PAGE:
ALBUQUERQUE, N.M. — The city is paying $150,000 to an Albuquerque Police Department lieutenant to compensate her for the sexual harassment she suffered as the only woman on a special unit more than a decade ago, concluding her lawsuit against the city.
Terysa Welch, now with the department’s aviation division, filed her sexual harassment and discrimination lawsuit in 2011.
Although most of her claims against individuals were dismissed, her two claims against the city went before a federal jury in May.
The jurors ultimately agreed that Welch had been harassed and discriminated against, but they couldn’t decide if that treatment was targeting her as a woman or targeting her because she strictly followed rules.
The jury deadlocked after three days of deliberation.
On Wednesday, the city and Welch reached a settlement agreement, according to federal court records.
“It demonstrates Terysa’s getting compensated for the damage she suffered as a result of the city’s actions, and that was the ultimate goal,” said her attorney, Ryan Villa.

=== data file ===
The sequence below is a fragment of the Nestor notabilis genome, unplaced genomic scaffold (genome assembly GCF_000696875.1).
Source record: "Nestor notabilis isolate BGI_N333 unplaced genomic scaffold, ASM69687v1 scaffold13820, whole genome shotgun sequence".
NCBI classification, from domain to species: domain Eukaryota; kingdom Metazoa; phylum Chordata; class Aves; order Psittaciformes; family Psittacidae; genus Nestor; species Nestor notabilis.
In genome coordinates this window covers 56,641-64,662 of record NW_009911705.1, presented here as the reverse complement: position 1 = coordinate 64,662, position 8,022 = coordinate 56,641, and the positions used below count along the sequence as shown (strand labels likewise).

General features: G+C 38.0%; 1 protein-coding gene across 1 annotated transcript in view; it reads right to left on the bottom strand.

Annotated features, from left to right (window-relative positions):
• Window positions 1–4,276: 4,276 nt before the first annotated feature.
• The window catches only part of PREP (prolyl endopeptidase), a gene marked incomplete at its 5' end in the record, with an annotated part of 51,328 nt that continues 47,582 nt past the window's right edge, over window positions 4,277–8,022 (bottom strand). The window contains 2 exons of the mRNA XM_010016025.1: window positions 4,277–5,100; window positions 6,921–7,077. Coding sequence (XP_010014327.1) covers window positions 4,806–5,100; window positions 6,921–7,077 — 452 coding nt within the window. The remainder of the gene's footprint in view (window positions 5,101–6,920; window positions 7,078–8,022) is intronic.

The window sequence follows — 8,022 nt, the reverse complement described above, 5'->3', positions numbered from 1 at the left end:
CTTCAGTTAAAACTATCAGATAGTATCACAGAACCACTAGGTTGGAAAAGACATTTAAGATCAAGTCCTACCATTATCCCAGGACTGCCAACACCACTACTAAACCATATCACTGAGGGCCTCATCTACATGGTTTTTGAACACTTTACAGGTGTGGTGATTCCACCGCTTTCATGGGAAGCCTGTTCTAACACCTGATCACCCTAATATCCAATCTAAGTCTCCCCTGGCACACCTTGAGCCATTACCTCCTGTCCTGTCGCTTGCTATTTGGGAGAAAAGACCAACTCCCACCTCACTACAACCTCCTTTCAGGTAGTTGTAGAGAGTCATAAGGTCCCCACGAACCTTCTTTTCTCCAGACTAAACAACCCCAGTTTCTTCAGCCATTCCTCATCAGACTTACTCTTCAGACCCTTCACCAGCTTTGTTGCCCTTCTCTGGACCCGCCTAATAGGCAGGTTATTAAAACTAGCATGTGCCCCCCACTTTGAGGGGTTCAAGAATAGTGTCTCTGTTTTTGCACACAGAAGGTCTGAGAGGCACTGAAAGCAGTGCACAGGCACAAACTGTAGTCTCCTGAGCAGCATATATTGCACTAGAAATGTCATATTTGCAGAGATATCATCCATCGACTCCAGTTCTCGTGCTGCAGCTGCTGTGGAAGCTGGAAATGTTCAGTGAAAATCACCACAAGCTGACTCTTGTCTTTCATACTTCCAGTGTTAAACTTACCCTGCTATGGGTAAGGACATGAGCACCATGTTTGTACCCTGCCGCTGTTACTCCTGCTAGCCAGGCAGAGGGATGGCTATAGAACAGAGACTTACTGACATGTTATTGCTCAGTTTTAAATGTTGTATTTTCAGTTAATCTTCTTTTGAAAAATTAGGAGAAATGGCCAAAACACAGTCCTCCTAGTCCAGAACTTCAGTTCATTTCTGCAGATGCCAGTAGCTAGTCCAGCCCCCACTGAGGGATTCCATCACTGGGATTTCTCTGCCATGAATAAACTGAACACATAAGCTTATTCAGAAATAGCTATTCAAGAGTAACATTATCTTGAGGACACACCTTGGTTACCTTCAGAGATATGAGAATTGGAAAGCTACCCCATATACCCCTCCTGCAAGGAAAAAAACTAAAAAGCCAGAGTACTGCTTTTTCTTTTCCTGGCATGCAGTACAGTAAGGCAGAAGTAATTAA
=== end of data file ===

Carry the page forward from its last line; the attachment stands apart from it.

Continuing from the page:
Welch said that from the first day in 2002 that she joined the ROP – Repeat Offenders Project – team, which was an exclusive group of detectives who went after the most violent offenders, she endured repeated inappropriate sexual comments and behavior, including unwanted physical contact, personal calls, and propositions that she participate in group sex with a team member and his wife. She said she was asked to call her lieutenant “Daddy.” In addition to those claims, she said she was disciplined for behavior her male teammates were not disciplined for and was set up for embarrassment and failure. Ultimately, she was forced by supervisors to move to another department.
Everyone targeted by the lawsuit no longer works for the city, and the ROP team was disbanded as part of an agreement with the federal Department of Justice, which is monitoring the department after finding it had engaged in a “pattern and practice” of unconstitutional use of force and deadly force. The ROP team had been involved in a number of controversial shootings.
“Mayor (Tim) Keller has worked to strengthen the city’s sexual harassment policy and institute sexual harassment training for all city employees. In this case, which was brought under a previous administration, the claims review board recommended a no-fault settlement agreement after a jury verdict was not possible without a retrial in Las Cruces. This decision was made after it was determined to be more cost-effective and in the best interest of all parties to settle,” city spokeswoman Felicia Salazar said in a statement Thursday.